While better-quality studies are needed to firmly establish its effectiveness as an antidepressant, a 2019 review says there is some evidence that 5-HTP supplementation, along with creatine, may improve the effectiveness of SSRI medications in some cases. However, it's essential that you speak with your doctor before adding this or any other supplement to your treatment program.

It is generally safe and well-tolerated, although side effects can occur and there are concerns that it could lead to a dangerous build-up of high serotonin levels if it is used in conjunction with other medicines that impact serotonin.


Chemical formula
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SAMe (S-adenosylmethionine) is produced in our bodies from the essential amino acid methionine and the energy-producing compound adenosine triphosphate (ATP). It can also be taken as a dietary supplement.

SAMe plays a role in methylation, a process involved in the regulation of neurotransmitters like serotonin so it could possibly play a role in depression.

Studies indicate that it may relieve depression as well as an older type of antidepressants called tricyclic antidepressants.

SAMe may be beneficial for depression as well as other psychiatric disorders.

Potential side effects include problems sleeping, loss of appetite, gastrointestinal symptoms, dizziness and elevated levels of homocysteine (a protein that has been linked to cardiovascular problems). Follow the package directions or consult with your physician for an appropriate dose for you. It also carries a risk for precipitating mania or hypomania in bipolar disorder.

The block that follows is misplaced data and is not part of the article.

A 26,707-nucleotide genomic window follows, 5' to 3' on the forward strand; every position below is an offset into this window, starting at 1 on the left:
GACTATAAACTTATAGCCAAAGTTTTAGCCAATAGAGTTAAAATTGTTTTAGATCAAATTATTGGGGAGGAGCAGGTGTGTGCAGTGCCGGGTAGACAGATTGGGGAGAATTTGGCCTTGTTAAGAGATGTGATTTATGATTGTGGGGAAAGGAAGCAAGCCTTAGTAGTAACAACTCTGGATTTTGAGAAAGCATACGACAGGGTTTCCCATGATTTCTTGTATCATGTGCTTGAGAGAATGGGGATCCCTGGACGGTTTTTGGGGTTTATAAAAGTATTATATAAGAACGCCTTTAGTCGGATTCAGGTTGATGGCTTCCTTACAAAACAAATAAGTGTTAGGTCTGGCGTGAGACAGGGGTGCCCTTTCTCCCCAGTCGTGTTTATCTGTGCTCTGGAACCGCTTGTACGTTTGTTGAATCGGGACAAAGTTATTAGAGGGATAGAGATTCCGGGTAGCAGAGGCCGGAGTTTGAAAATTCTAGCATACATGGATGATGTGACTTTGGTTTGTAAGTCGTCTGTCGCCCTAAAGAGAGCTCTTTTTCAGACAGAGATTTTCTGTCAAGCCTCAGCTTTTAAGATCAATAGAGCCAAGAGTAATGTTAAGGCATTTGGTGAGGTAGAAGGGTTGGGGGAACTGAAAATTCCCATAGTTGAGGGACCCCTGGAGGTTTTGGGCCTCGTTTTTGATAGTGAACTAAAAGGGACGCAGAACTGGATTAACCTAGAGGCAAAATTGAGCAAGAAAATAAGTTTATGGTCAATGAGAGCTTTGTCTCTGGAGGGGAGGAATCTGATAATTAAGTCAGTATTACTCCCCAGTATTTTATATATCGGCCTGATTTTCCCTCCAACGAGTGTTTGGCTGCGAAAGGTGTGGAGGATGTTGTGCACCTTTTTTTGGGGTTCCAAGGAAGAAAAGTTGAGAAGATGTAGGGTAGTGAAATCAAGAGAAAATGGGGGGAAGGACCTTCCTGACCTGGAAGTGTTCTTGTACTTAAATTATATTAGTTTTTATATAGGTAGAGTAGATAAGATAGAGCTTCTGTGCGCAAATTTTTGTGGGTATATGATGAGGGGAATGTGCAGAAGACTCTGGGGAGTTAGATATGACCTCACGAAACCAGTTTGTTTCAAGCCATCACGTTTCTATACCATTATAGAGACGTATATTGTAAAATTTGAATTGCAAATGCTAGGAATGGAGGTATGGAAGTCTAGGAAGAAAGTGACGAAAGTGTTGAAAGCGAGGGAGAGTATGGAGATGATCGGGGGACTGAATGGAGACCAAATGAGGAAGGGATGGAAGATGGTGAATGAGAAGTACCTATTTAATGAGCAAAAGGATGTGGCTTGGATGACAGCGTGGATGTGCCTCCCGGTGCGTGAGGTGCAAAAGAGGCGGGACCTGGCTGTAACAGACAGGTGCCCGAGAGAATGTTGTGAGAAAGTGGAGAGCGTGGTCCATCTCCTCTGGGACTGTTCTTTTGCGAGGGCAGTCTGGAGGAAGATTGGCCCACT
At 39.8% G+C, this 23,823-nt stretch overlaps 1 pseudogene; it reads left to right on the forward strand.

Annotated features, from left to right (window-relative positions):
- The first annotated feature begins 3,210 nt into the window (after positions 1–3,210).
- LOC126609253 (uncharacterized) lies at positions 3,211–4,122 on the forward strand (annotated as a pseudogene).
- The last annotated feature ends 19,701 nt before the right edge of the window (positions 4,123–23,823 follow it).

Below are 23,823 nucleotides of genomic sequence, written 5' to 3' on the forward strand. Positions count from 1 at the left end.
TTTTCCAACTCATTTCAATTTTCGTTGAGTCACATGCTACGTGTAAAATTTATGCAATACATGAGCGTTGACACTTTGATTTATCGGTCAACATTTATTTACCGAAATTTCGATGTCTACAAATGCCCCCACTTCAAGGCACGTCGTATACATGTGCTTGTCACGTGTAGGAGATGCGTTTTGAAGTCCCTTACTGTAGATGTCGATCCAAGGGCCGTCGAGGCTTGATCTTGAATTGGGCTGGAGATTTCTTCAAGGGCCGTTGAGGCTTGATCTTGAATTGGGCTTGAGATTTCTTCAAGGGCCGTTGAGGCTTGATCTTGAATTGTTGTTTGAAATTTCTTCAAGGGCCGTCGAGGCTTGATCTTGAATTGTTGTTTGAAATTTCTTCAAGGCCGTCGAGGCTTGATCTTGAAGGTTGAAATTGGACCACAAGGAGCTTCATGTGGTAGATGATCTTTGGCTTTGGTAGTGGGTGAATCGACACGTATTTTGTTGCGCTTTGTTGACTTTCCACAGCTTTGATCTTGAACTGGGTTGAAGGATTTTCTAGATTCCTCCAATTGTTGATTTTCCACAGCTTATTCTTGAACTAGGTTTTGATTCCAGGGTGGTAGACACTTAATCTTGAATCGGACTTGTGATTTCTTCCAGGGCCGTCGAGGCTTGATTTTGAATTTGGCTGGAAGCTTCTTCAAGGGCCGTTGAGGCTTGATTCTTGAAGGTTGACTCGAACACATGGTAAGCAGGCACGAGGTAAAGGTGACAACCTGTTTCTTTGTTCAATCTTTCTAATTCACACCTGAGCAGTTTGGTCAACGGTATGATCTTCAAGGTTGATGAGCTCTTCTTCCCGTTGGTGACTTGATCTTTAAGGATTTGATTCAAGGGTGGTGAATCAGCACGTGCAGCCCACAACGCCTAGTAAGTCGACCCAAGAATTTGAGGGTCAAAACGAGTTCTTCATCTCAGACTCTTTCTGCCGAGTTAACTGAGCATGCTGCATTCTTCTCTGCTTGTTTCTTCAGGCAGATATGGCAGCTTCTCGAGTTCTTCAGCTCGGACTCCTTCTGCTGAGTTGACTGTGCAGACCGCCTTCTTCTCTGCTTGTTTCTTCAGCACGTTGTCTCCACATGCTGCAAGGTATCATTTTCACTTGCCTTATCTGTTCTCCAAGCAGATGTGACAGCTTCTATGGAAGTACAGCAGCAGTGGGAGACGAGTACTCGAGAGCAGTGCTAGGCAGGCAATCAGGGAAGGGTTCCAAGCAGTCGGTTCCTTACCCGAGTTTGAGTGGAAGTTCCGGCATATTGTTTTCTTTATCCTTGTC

Rhodiola Rosea

Rhodiola Rosea plant
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Although not much English-language research is currently available on Rhodiola rosea, it has been used traditionally as a tonic in Norway, Sweden, Iceland and Russia as an herbal antidepressant and stress-reliever. In addition, it has long been used by herbalists as an adaptogen, meaning that it is thought to be able to help people better cope with the effects of stress.

While American and European research is still in its early stages, this herb does appear to have some action as an antidepressant and it has a good safety record.

According to a review published in 2016, there were very few clinical trials examining Rhodiola rosesa and its effect on depression. They were quite limited in their design and ability to determine outcomes, however it appears to be well-tolerated, at least in short term use.

Vitamins and Minerals

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A wide variety of vitamins and minerals have been investigated for their potential role in depression. Some of the nutritional treatments which have been researched include vitamin B12, chromium,​ and inositol. It is not possible within the scope of this article to give full details about all of the nutritional factors involved in depression. In general, however, an adequate, well-balanced diet will provide all of the vitamins and minerals needed by the individual for good health and emotional balance. Alternatively, vitamin and mineral supplements may be used. Please see your doctor if you have particular concerns about a vitamin or mineral deficiency.

If you or a loved one are struggling with depression, contact the Substance Abuse and Mental Health Services Administration (SAMHSA) National Helpline at 1-800-662-4357 for information on support and treatment facilities in your area.

For more mental health resources, see our National Helpline Database.